Domestic violence research, youth support and Aboriginal health on the cards for Mid West social work students
A group of social work students will learn how to use their skills to support Mid West communities as part of a university placement program at the WA Centre for Rural Health.
The students arrived in Geraldton late last month and will be completing three-month placements at locations such as Short Term Accommodation for Youth, Geraldton Regional Hospital, Desert Blue Connect and Centacare’s Mt Magnet facility.
WACRH clinical social work supervisor Lindi Pelkowitz said some students returned to work in the regions after graduating.
“The research has shown that students who do their field work in the regions are more likely to take jobs in the regions,” she said.
“We see this as part of the pipeline of enabling people from the metro area to take jobs in the regions.
“When they come into the regions they have an opportunity to really see the difference between metro and regional and rural.”
Curtin University student Brianna Nugent said she was looking forward to learning more about the role of social workers in supporting Aboriginal health and wellbeing during her placement.
“I’ll be going to Mt Magnet and working with Centacare who run the Bidi Bidi program, which is working with getting children ready for school and trying to increase retention rates in schools,” she said.
“I think it is very important work and I think there will be a lot of Indigenous engagement through that program ... it is a very different program to what we would learn in Perth.”
Fellow Curtin University student Megan McKenna will complete her placement at STAY, saying she was looking forward to a hands-on learning experience at the support centre.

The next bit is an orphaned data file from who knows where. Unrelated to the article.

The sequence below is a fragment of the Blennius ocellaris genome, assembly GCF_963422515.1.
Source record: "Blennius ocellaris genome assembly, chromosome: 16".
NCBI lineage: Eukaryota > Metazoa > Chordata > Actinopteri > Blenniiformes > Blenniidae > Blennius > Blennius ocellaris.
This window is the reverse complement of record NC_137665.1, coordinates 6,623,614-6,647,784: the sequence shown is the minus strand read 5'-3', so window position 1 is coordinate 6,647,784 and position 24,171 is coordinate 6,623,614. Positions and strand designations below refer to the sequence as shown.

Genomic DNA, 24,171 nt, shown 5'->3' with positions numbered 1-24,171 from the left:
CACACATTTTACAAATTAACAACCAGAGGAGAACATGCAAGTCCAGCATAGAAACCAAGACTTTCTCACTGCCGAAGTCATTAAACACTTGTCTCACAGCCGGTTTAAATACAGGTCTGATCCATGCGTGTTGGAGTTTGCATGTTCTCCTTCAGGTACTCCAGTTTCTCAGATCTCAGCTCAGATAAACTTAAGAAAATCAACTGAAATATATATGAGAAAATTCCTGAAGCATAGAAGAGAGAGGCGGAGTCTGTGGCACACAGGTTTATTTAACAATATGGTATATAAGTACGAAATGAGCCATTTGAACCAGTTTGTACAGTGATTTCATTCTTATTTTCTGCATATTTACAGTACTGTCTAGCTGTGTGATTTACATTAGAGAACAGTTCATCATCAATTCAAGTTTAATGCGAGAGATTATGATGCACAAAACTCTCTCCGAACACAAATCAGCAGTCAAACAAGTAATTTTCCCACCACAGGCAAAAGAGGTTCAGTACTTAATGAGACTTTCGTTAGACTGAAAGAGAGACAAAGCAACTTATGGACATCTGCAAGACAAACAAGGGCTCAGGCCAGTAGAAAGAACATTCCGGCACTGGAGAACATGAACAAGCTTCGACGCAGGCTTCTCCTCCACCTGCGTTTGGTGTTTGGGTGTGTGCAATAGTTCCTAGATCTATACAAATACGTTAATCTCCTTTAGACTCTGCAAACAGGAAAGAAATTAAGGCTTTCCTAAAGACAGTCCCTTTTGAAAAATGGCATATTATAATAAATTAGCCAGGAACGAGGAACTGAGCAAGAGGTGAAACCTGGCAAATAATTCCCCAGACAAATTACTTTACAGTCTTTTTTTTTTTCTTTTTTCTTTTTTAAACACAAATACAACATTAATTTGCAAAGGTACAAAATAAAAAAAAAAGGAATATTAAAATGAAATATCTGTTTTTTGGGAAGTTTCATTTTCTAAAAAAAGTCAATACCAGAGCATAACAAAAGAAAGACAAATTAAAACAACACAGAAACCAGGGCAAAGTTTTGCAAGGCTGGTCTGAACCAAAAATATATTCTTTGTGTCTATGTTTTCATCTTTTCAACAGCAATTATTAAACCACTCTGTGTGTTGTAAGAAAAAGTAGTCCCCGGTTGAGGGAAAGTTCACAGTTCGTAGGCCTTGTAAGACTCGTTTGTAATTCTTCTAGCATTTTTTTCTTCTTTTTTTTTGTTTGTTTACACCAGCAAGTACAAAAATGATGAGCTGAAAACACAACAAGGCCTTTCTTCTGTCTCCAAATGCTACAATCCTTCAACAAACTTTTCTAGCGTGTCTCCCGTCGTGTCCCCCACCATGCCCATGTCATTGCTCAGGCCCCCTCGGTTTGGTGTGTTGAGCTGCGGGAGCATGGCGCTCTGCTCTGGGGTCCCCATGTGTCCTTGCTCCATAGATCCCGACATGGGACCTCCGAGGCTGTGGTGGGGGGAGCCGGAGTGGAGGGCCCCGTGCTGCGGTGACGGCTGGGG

“I am advised it is very much going to be some real social work experience, so a lot of client contact and being able to actually work alongside the people I am supporting instead of just working behind a desk,” she said.
“Within STAY, it will be a lot of supporting people with whatever they need.
“The first priority is housing and accommodation support, but it’s also anything that comes along with that and really being able to support them on a much deeper level.”
Griffith University student Michelle Gay will be based at WACRH’s Geraldton site while she completes a research project focused on family and domestic violence as part of her masters in social work and mental health practice.
With a background in teaching and nursing, Ms Gay said she plans to pursue a career in research.
“One of my biggest passions is research and policy development, particularly around regional and remote areas,” she said.
“I am passionate about meeting the needs of the community and being able to advocate from a funding perspective or policy perspective that is relevant, culturally appropriate, and serves the community with the support of WACRH.
“I think I have finally found what I really want to do and it has been such a rich experience already, so I am really grateful to be working in this community.”
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